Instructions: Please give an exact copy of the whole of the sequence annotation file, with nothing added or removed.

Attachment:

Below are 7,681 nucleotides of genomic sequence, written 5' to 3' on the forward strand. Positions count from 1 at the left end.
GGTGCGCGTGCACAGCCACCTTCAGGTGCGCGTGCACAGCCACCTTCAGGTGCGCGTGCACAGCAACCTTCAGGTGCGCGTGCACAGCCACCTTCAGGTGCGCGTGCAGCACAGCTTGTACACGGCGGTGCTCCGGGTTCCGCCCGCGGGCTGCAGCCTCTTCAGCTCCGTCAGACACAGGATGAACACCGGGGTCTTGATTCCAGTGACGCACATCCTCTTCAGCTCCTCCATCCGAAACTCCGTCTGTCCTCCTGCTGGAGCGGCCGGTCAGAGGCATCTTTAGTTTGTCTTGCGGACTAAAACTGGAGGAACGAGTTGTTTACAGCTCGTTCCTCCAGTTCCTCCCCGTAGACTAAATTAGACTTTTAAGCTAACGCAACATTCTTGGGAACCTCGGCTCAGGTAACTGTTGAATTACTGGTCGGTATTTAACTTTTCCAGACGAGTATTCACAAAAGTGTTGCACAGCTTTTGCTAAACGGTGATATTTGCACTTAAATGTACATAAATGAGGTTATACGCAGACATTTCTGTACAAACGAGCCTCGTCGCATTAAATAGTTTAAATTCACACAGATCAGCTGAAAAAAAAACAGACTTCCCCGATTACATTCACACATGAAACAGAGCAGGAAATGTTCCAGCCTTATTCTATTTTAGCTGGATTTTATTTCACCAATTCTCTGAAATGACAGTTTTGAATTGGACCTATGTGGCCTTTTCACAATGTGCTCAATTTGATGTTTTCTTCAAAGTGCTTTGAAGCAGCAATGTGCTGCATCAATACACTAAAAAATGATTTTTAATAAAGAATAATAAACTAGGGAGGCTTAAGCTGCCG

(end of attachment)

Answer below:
Below are 7,681 nucleotides of genomic sequence, written 5' to 3' on the forward strand. Positions count from 1 at the left end.
GGTGCGCGTGCACAGCCACCTTCAGGTGCGCGTGCACAGCCACCTTCAGGTGCGCGTGCACAGCAACCTTCAGGTGCGCGTGCACAGCCACCTTCAGGTGCGCGTGCAGCACAGCTTGTACACGGCGGTGCTCCGGGTTCCGCCCGCGGGCTGCAGCCTCTTCAGCTCCGTCAGACACAGGATGAACACCGGGGTCTTGATTCCAGTGACGCACATCCTCTTCAGCTCCTCCATCCGAAACTCCGTCTGTCCTCCTGCTGGAGCGGCCGGTCAGAGGCATCTTTAGTTTGTCTTGCGGACTAAAACTGGAGGAACGAGTTGTTTACAGCTCGTTCCTCCAGTTCCTCCCCGTAGACTAAATTAGACTTTTAAGCTAACGCAACATTCTTGGGAACCTCGGCTCAGGTAACTGTTGAATTACTGGTCGGTATTTAACTTTTCCAGACGAGTATTCACAAAAGTGTTGCACAGCTTTTGCTAAACGGTGATATTTGCACTTAAATGTACATAAATGAGGTTATACGCAGACATTTCTGTACAAACGAGCCTCGTCGCATTAAATAGTTTAAATTCACACAGATCAGCTGAAAAAAAAACAGACTTCCCCGATTACATTCACACATGAAACAGAGCAGGAAATGTTCCAGCCTTATTCTATTTTAGCTGGATTTTATTTCACCAATTCTCTGAAATGACAGTTTTGAATTGGACCTATGTGGCCTTTTCACAATGTGCTCAATTTGATGTTTTCTTCAAAGTGCTTTGAAGCAGCAATGTGCTGCATCAATACACTAAAAAATGATTTTTAATAAAGAATAATAAACTAGGGAGGCTTAAGCTGCCG